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Penguins

Kris Letang day-to-day as Penguins breathe sigh of relief

Jonathan Bombulie
| Saturday, Dec. 15, 2018, 5:36 p.m.
Penguins defenseman Kris Letang out on the ice after morning skate before 6 of the Stanley Cup Final Sunday, June 11 , 2017 at Bridgestone Arena.
Chaz Palla | Tribune-Review
Penguins defenseman Kris Letang out on the ice after morning skate before 6 of the Stanley Cup Final Sunday, June 11 , 2017 at Bridgestone Arena.

When Kris Letang hobbled to the locker room late in Friday night’s game, the Pittsburgh Penguins might have seen their season flash before their eyes.

As it turns out, they probably won’t be without their most important defenseman for that long.

Letang didn’t play against the Los Angeles Kings on Saturday night, but his status is considered day-to-day, coach Mike Sullivan said.

“It could have been a lot worse,” Sullivan said. “We’ll take each day as it comes. We believe we have capable people we can put in the lineup. We have enough to win. It’s going to provide opportunities for other guys to step up and play more significant roles. Guys gotta take advantage of those opportunities.”

Letang was injured when his left leg bent awkwardly as he skated into hunched-over Bruins forward Joakim Nordstrom late in the third period.

Letang is having an excellent season, ranking third in the league in average ice time at 25 minutes, 55 seconds and eighth in defenseman scoring with seven goals and 25 points in 30 games.

Replacing Letang on a long-term basis would have been extraordinarily difficult. It would have required thrusting their current defensemen into new, expanded roles for which they might not be suited or diving into the ultra-expensive trade market for No. 1 defensemen.

Replacing Letang on a short-term basis will be hard enough, especially because Saturday night’s meeting with the Kings started a stretch of five games in eight days for the Penguins, whose spot on the fringes of Eastern Conference playoff contention dictates they can’t afford another protracted losing streak.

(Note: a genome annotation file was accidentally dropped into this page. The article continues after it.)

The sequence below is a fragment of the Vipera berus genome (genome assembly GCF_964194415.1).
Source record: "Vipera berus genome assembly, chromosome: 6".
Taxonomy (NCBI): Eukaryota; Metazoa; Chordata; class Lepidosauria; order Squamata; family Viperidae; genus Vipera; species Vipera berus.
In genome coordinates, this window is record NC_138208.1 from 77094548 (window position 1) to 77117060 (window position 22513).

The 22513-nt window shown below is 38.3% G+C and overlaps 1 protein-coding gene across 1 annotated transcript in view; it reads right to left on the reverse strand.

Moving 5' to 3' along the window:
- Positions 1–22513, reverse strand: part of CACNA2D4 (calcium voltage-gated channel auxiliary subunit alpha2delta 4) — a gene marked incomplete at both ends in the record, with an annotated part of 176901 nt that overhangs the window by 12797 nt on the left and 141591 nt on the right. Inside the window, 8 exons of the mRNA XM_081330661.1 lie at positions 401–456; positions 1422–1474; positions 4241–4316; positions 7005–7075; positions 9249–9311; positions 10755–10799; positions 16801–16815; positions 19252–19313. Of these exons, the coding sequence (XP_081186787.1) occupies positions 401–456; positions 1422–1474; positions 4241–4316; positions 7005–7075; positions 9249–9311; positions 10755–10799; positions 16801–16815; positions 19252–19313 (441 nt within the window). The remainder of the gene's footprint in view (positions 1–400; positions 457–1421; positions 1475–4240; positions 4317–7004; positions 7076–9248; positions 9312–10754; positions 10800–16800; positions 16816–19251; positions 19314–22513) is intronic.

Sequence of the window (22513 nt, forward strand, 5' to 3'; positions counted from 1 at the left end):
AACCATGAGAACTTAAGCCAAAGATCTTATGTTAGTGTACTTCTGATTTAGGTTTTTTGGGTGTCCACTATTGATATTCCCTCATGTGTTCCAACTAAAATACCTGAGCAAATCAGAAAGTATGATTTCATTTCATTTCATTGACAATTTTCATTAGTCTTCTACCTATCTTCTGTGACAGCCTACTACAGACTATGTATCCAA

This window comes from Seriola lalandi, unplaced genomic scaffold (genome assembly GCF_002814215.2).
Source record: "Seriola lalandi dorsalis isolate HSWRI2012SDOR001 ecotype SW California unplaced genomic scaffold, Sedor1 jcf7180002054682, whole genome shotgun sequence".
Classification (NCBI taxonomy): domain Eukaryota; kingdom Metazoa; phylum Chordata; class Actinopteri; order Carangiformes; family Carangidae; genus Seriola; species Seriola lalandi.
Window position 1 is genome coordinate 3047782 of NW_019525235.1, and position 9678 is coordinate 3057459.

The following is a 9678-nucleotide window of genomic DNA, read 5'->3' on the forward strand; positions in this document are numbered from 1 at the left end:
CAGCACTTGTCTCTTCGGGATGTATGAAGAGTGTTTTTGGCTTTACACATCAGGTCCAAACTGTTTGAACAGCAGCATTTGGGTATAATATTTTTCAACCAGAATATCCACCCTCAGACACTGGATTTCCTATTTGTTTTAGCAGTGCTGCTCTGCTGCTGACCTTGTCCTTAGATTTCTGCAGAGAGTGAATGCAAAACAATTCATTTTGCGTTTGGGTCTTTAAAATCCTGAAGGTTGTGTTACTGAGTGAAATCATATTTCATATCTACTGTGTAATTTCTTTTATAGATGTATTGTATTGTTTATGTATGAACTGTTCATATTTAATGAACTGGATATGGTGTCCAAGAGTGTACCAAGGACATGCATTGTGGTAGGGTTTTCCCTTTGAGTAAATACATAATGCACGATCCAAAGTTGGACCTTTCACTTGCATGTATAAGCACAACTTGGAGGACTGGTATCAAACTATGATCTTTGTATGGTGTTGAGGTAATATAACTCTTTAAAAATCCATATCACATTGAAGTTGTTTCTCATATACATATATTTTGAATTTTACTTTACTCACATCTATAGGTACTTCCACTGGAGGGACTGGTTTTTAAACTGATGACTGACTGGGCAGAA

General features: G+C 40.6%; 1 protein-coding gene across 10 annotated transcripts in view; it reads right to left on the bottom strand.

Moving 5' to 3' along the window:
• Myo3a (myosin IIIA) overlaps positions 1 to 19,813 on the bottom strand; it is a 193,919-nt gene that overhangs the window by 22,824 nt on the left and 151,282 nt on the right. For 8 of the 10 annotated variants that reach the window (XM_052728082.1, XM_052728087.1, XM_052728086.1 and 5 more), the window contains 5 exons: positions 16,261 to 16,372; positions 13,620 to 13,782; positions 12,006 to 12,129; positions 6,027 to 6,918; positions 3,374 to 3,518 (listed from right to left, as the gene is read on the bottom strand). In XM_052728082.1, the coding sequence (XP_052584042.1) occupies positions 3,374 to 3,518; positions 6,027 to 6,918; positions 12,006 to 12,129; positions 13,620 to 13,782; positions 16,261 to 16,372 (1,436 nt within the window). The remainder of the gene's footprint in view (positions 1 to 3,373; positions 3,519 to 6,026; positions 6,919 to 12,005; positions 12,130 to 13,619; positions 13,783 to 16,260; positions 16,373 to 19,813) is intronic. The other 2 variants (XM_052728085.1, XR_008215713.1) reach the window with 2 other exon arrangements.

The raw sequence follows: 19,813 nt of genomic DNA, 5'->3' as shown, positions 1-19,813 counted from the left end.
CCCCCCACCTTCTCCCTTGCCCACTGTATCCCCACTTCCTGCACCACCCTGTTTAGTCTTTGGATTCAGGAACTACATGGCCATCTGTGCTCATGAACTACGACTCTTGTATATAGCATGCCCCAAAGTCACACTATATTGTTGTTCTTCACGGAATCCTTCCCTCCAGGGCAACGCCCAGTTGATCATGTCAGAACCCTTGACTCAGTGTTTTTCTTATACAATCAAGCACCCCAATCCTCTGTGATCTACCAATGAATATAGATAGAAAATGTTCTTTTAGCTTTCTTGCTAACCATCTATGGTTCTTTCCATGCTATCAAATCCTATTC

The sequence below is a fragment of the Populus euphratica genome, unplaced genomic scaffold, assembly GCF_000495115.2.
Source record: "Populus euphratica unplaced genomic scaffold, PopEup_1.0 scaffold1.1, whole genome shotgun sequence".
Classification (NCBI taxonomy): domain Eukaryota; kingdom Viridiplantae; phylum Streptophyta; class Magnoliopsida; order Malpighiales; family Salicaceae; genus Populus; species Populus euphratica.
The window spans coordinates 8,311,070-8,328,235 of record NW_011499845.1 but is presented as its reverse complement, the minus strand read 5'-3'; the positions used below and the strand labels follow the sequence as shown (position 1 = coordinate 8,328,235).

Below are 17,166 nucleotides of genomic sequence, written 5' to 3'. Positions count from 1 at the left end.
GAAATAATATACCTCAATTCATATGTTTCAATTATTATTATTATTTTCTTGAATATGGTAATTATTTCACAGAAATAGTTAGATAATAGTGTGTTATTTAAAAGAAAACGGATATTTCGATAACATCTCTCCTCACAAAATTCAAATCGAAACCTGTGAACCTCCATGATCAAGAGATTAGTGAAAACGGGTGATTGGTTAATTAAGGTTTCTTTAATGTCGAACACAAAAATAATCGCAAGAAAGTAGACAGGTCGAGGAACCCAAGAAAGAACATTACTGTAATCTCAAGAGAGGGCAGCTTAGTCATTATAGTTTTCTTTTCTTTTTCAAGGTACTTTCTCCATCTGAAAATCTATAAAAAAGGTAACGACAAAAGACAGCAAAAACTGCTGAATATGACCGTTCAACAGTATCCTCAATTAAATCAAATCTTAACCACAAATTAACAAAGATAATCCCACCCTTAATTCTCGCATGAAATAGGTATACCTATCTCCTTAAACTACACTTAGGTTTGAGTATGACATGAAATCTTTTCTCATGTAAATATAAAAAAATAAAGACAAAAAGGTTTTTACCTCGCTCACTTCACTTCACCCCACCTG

The greatest challenge probably will be replacing Letang on the breakout, where he excels and the rest of the defense corps has struggled at times this season.

“It’s no different whether Tanger’s in the lineup or he isn’t. We’ve just got to help each other,” Sullivan said. “We’ve got to get back to pucks. I think our forwards have to get back in a hurry. We’ve got to offer quicker, closer support. We’ve got to work together to get out of our end.”

Hard left turn

Juuso Riikola took Letang’s spot in the lineup against the Kings, playing with Brian Dumoulin.

Riikola, a training camp standout who posted one assist and a minus-1 rating in his first 14 games in the lineup, was making his first appearance since Dec. 1. Chad Ruhwedel was scratched.

With Letang and Justin Schultz out and Riikola in, all six defensemen the Penguins dressed are left-handed, which is far from an ideal scenario.

“We have guys that are comfortable playing the off side and we’ll figure it out,” Sullivan said. “That’s part of the challenge. But we do have guys that have a comfort level playing there. We’ll have to try to put combinations together that we think are complementary that can help us. It is what it is. It’s hard to change.”

Injury report

Winger Carl Hagelin’s first game against the team with which he won two Stanley Cup championships will have to wait.

Hagelin sprained his ACL five games after being traded to the Kings for winger Tanner Pearson last month. His four-to-six week recovery estimate might put him back in the lineup by the time the Penguins visit the Kings on Jan. 12.

Patric Hornqvist (day to day with an upper-body injury) and Dominik Simon (week to week with a lower-body injury) have not yet resumed skating.

Jonathan Bombulie is a Tribune-Review staff writer. You can contact Jonathan at jbombulie@tribweb.com or via Twitter @BombulieTrib.

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